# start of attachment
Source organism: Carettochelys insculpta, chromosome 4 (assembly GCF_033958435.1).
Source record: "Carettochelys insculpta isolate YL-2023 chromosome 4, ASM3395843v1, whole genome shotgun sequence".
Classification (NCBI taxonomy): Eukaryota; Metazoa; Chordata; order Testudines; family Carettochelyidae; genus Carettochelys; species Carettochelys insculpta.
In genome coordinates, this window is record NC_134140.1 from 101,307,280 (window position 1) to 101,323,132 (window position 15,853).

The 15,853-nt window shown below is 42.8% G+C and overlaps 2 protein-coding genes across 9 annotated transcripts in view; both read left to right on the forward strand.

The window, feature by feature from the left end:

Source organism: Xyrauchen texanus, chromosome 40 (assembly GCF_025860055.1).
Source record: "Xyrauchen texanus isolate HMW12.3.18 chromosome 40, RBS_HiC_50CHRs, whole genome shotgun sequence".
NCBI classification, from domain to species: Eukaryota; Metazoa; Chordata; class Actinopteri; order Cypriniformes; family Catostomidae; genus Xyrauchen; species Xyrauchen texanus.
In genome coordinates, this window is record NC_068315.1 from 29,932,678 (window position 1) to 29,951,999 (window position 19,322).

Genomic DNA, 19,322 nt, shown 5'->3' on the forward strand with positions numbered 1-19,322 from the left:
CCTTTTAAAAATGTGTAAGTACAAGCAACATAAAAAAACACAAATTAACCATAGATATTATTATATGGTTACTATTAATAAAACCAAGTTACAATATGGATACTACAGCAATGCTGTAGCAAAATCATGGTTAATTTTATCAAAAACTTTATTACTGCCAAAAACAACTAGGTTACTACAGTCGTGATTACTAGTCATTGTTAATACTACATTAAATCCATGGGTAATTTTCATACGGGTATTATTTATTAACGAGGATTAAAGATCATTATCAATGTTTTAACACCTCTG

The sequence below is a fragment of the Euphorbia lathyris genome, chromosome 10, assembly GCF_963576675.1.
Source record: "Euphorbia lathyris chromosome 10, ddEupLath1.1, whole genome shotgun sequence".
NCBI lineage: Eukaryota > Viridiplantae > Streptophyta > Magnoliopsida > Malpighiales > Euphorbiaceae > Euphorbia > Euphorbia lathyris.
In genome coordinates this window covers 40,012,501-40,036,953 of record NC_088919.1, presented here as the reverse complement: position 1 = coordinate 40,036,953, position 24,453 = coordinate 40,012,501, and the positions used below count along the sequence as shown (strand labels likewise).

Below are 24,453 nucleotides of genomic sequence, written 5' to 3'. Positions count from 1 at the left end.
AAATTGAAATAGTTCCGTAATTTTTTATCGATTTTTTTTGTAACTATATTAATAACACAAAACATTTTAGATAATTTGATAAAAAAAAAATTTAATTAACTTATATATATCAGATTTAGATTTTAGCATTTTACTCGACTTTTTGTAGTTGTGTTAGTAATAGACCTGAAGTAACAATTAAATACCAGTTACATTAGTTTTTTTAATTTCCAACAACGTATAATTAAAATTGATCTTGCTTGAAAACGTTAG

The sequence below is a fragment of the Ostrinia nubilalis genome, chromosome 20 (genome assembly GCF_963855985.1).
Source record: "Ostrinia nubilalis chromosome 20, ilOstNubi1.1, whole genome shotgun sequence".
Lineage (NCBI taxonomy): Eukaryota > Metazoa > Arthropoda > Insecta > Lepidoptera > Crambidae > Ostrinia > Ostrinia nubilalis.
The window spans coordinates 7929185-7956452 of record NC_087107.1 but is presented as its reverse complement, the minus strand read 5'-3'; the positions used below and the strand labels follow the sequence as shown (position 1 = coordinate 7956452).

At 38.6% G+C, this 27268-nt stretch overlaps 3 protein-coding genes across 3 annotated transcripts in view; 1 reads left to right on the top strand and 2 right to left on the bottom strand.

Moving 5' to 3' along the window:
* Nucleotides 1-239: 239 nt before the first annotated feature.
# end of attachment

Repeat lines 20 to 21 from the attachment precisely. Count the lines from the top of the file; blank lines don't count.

Source record: "Ostrinia nubilalis chromosome 20, ilOstNubi1.1, whole genome shotgun sequence".
Lineage (NCBI taxonomy): Eukaryota > Metazoa > Arthropoda > Insecta > Lepidoptera > Crambidae > Ostrinia > Ostrinia nubilalis.